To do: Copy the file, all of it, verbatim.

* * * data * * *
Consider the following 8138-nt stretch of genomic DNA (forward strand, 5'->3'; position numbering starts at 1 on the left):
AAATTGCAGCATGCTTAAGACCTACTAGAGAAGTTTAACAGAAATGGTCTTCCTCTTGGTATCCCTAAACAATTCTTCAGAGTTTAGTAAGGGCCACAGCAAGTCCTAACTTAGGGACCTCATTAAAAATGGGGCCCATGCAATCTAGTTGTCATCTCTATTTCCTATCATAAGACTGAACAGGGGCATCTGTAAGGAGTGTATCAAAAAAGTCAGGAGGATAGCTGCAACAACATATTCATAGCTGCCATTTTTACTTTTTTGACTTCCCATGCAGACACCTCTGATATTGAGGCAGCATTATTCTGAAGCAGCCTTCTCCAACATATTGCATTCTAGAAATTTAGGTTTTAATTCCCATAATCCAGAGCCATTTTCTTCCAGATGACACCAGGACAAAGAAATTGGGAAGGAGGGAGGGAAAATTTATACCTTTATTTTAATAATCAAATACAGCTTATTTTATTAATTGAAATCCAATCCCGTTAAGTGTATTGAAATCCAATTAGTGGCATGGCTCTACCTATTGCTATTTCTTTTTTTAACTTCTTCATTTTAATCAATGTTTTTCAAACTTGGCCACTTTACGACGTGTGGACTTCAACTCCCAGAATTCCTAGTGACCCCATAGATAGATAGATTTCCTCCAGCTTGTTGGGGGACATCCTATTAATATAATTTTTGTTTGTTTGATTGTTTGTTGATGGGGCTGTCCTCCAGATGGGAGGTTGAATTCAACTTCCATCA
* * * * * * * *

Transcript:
Consider the following 8138-nt stretch of genomic DNA (forward strand, 5'->3'; position numbering starts at 1 on the left):
AAATTGCAGCATGCTTAAGACCTACTAGAGAAGTTTAACAGAAATGGTCTTCCTCTTGGTATCCCTAAACAATTCTTCAGAGTTTAGTAAGGGCCACAGCAAGTCCTAACTTAGGGACCTCATTAAAAATGGGGCCCATGCAATCTAGTTGTCATCTCTATTTCCTATCATAAGACTGAACAGGGGCATCTGTAAGGAGTGTATCAAAAAAGTCAGGAGGATAGCTGCAACAACATATTCATAGCTGCCATTTTTACTTTTTTGACTTCCCATGCAGACACCTCTGATATTGAGGCAGCATTATTCTGAAGCAGCCTTCTCCAACATATTGCATTCTAGAAATTTAGGTTTTAATTCCCATAATCCAGAGCCATTTTCTTCCAGATGACACCAGGACAAAGAAATTGGGAAGGAGGGAGGGAAAATTTATACCTTTATTTTAATAATCAAATACAGCTTATTTTATTAATTGAAATCCAATCCCGTTAAGTGTATTGAAATCCAATTAGTGGCATGGCTCTACCTATTGCTATTTCTTTTTTTAACTTCTTCATTTTAATCAATGTTTTTCAAACTTGGCCACTTTACGACGTGTGGACTTCAACTCCCAGAATTCCTAGTGACCCCATAGATAGATAGATTTCCTCCAGCTTGTTGGGGGACATCCTATTAATATAATTTTTGTTTGTTTGATTGTTTGTTGATGGGGCTGTCCTCCAGATGGGAGGTTGAATTCAACTTCCATCA